Feb 14, 2015. Topoe Town, River Cess County, Liberia: Barely Hours after arriving at Monrovia’s Robertson International Airport, I found myself in the towns public school at a training session organized by Africa Responds’ partner FACE Africa in collaboration with the Ministries of Health and Education. The session was part of the Liberian governments “Safe Schools” Initiative – A program instituted to help ensure returning students and administrators were trained to take proper precautions to safe guard against the spread of the Ebola Virus Disease. Administrators, teachers, PTA members, and community representatives from the 26 public schools districts in River Cess County were in attendance. In many ways, this program was emblematic of the reason the Africa Responds Campaign was convened. We believed in the simple idea that community-based organizations are the key to stemming the tide of the Ebola outbreak.
Over the last 7 months, we sought to engage diaspora Africans to not only respond but also take a leadership role in tackling the Ebola Crisis. Recognizing the power and skills in our numbers, we wanted to change the idea that responding to Africa’s emergencies is the job of high net-worth individuals, large foundations, and wealthy nations– we received small and large donations from over 200 individual donors, from Africans in the diaspora and allies. Africans from Cape Verde to Somalia made their voices heard and showed solidarity using the hash tag #UnitedAgainstEbola.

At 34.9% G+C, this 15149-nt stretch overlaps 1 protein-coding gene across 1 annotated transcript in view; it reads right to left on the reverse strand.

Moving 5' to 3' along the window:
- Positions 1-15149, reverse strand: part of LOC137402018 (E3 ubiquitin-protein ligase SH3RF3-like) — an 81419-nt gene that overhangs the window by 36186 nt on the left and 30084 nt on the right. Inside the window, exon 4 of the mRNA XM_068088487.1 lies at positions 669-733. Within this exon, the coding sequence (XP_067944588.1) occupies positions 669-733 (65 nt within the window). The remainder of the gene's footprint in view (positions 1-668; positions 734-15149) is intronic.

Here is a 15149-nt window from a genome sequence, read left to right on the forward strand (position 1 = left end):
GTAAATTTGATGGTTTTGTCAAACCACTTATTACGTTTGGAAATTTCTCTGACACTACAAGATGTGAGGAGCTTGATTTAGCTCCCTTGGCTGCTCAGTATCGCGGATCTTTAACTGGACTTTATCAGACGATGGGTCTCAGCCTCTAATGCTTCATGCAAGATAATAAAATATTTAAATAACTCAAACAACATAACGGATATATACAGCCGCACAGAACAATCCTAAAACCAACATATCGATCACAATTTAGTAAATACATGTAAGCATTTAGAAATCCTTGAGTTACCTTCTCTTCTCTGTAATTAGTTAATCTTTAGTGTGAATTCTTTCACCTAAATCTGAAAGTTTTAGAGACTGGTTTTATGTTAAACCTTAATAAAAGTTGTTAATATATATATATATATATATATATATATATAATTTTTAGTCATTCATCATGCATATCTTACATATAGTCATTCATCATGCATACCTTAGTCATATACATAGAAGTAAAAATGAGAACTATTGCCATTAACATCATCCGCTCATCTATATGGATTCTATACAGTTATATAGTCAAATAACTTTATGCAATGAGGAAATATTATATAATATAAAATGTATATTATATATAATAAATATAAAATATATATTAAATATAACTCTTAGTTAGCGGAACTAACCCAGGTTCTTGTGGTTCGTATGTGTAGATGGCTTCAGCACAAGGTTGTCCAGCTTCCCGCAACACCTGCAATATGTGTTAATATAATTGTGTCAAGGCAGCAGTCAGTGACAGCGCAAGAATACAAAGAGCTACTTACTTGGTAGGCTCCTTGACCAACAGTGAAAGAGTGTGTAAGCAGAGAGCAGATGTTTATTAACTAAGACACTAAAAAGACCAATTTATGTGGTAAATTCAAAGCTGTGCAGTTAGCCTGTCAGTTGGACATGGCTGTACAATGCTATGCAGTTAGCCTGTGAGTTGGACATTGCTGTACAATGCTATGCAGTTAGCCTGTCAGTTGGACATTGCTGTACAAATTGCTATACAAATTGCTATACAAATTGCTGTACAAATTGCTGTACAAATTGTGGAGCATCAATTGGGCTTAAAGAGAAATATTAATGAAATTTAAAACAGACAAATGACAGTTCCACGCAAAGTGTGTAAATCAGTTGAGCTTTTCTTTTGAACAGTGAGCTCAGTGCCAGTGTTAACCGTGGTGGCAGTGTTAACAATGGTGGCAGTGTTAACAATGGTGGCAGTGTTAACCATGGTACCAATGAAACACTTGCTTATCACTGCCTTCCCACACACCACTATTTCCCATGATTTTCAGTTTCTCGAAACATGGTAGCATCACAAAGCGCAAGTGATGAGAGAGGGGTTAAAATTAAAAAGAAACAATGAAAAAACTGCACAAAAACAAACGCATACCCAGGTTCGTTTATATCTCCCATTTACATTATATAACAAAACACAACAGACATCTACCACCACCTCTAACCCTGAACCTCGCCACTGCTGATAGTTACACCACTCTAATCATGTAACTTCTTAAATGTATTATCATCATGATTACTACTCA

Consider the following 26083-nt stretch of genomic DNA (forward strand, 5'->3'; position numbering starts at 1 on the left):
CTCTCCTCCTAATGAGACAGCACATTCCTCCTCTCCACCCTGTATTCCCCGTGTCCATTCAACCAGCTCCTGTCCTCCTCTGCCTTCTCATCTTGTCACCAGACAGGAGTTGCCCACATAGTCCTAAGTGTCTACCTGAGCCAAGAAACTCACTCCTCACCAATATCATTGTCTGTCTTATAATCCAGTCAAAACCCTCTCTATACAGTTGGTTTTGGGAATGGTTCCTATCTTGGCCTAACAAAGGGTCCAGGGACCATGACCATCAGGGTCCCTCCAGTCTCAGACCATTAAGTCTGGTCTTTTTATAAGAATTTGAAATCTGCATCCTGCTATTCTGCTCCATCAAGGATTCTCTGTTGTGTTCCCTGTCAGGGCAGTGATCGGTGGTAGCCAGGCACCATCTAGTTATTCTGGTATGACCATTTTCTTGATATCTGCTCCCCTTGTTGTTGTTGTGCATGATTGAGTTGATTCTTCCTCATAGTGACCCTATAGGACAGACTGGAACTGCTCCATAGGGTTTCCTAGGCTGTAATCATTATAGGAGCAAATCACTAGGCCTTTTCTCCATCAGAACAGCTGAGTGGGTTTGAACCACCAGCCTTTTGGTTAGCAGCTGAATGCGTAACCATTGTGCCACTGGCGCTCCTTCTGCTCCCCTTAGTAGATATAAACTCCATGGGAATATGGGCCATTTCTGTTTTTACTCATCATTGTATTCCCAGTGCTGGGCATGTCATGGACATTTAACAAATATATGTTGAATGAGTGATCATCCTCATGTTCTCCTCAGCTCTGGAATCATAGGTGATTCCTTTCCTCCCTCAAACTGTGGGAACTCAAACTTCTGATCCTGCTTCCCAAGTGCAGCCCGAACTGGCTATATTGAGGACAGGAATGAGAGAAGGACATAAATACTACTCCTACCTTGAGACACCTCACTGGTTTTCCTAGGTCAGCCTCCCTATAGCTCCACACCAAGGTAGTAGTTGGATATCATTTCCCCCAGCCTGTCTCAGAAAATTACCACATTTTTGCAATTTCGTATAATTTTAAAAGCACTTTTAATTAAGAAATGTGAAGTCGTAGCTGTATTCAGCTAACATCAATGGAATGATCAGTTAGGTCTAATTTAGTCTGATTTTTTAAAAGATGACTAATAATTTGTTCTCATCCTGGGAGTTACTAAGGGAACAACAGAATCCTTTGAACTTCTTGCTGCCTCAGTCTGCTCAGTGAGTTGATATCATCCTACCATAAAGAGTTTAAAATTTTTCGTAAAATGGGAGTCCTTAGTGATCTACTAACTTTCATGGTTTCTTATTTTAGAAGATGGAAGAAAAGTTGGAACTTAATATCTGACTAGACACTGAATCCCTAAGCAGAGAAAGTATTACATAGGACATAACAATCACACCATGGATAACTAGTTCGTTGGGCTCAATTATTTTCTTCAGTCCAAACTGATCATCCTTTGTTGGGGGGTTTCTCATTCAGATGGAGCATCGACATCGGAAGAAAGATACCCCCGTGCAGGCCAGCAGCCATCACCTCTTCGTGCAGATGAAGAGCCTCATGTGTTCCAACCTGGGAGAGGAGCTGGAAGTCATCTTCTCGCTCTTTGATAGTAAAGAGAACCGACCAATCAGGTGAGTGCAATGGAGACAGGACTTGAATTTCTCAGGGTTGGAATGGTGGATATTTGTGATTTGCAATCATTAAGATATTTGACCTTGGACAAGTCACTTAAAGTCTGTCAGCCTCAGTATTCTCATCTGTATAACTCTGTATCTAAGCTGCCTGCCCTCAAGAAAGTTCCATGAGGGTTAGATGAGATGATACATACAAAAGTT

We sought to raise funds to support the work of grassroots organizations like H.O.P.E Liberia (Helping Our People Excel), which was working to coordinate and train networks of community leaders in affected areas to spread prevention education and identify at-risk and active cases for monitoring and psychosocial support. Organizations like THINK (Touching Humanity In Need of Kindness) Liberia – a grassroots advocacy organization, which before the Ebola crisis was providing community outreach training to mostly young adolescent girls to educate their communities on gender based violence, adapted its’ mission to incorporate Ebola awareness and prevention. These organizations had been responding to the Ebola outbreak long before the worldwide panic and they were the key to stopping the spread of the disease. They were also largely underfunded and under resourced, especially when compared with international counterparts, and thus found it harder to carry out the important work needed to curb the spread of the disease. In the end, we raised over $100,000, from individuals, foundations and student groups like LEED’s Responds who were committed to supporting grassroots efforts in ending the epidemic. The resources and grantee relationships are being led and managed by Africans in the Diaspora (AiD), one of the co-founders of Africa Responds.